“Let us imagine for the sake of argument that all the nations now fighting were to awake tomorrow morning in their right minds, able to survey the wreck already caused, to sum up the suffering, the human loss, the economic loss; able each to comprehend the motives that have driven the other into battle; able to realize the futility of vengeance, the unwisdom and wrong of trying to crush or humiliate a race, the folly of continued competition, the advantages of co-operation.”
These are the words of writer and literary scholar, Julia Grace Wales, who was born in Quebec, and travelled to The Hague to participate in the Women’s Peace Congress in 1915. There she outlined her vision for a peace conference in which neutral nations would mediate peace. When an exchange project brought Rouholamini to The Hague to take part in an exhibition in 2013, she took this opportunity to create an art book around this century-old text, which she found in Library and Archives Canada. Some of Wales’ handwritten and typewritten letters, along with excerpts from her speech and other related documents from the trip she made in 1915, find their way into the art book, alongside Rouholamini’s photographs of The Hague anno 2013, and peaceful images of water, taken of the Ottawa River and the North Sea. 
Wales’ peace effort, one hundred years later, may seem hopelessly naïve and completely insignificant. Yet here are her letters, her words, dug up from the rubble that is the archive, and insisting to take part again in the ongoing, necessary discussion on peace. Rouholamini’s interest in water was set off by a Persian saying: “Do a good deed, throw it in the water and somewhere in the desert it will return to you.” Small gestures toward peace may seem insignificant, but droplets of water do form cumulus clouds.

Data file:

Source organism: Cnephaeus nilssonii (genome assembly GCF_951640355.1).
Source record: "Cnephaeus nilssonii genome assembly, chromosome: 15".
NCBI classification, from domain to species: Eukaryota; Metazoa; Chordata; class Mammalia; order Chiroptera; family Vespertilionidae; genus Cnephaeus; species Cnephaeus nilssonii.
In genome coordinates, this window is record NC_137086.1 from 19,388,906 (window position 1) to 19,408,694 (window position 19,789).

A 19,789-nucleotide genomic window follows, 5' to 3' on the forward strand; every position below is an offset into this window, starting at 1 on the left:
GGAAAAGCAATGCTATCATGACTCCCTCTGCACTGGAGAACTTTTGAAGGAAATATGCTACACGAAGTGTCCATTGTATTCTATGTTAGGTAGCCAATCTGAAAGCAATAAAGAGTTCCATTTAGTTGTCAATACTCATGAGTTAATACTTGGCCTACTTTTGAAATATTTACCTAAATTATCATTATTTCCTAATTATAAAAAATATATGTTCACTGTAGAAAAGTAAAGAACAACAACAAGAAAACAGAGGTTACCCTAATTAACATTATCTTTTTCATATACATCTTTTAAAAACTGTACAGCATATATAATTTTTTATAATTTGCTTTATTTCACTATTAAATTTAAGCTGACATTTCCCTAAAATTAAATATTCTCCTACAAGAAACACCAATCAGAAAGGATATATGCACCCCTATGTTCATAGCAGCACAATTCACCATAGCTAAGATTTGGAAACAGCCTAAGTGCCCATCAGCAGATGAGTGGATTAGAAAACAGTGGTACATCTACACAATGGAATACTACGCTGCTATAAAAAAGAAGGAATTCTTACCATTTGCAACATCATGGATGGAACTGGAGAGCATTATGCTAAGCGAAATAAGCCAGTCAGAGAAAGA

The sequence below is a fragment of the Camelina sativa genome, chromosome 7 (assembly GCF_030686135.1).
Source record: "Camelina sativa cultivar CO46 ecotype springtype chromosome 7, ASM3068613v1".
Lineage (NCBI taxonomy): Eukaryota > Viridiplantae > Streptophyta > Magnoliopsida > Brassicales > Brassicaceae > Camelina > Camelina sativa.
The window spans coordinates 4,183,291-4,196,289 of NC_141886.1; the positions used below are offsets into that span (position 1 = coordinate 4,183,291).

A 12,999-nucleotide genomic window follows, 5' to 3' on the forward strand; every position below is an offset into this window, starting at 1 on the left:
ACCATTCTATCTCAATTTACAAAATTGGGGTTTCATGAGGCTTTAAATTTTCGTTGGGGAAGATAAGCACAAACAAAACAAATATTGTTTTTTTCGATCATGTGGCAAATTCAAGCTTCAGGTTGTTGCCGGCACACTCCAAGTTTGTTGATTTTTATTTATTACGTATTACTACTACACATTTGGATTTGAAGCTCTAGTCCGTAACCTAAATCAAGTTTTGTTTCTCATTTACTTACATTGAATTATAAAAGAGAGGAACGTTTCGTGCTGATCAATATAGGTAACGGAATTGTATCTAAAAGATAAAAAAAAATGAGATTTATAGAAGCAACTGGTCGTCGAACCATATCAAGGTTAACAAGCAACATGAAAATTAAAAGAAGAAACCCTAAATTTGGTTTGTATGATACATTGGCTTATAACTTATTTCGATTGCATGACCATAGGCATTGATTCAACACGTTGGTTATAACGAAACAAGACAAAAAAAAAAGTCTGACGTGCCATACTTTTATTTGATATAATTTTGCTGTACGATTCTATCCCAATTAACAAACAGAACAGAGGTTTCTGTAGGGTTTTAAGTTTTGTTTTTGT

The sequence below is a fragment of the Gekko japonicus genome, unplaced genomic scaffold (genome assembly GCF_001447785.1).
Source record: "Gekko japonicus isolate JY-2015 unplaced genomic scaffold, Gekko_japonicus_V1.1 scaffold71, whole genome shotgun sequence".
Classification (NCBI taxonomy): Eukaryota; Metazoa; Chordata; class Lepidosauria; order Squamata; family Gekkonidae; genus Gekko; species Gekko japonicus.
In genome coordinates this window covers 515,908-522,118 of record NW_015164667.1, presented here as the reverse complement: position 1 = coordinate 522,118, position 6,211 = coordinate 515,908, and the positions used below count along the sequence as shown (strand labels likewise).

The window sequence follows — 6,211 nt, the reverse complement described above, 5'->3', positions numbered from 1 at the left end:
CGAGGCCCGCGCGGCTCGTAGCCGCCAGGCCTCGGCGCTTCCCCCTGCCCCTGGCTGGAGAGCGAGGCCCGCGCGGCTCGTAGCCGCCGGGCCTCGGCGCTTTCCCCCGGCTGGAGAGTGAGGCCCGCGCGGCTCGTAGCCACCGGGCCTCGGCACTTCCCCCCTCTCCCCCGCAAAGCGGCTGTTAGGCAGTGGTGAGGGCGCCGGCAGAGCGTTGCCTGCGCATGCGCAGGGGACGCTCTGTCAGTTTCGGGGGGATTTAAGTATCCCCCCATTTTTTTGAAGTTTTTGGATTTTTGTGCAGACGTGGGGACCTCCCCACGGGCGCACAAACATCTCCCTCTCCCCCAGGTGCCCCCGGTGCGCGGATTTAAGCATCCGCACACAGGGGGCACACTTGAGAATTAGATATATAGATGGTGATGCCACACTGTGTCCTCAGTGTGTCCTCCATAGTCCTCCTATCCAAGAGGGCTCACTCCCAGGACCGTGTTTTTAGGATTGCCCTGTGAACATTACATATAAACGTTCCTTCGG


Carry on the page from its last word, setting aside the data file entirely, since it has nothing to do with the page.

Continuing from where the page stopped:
There is something positive about Rouholamini’s installation, despite its darkness; inspired by the initial spark of media imagery and by the memories of a wartime childhood, her drawings linger in our minds, invite us to reflect on the pain of others and the role we play, willingly or not, in causing this pain. In its urgent invitation to care, the installation reflects a compassionate side of humanity that runs as deep and is as ancient as its sinister, violent counterpart. We are not intractably locked into the violence of war. What was not learned may nonetheless be unlearned.
-Petra Halkes, March 2016
With thanks to Laura Brandon, Christine Conley, Andrea Fitzpatrick, Lynn Hart, Annette Hegel, Laurie Koensgen and Sherry Tompalski for taking part in a conversation and correspondence about this work, that provided insight and inspiration.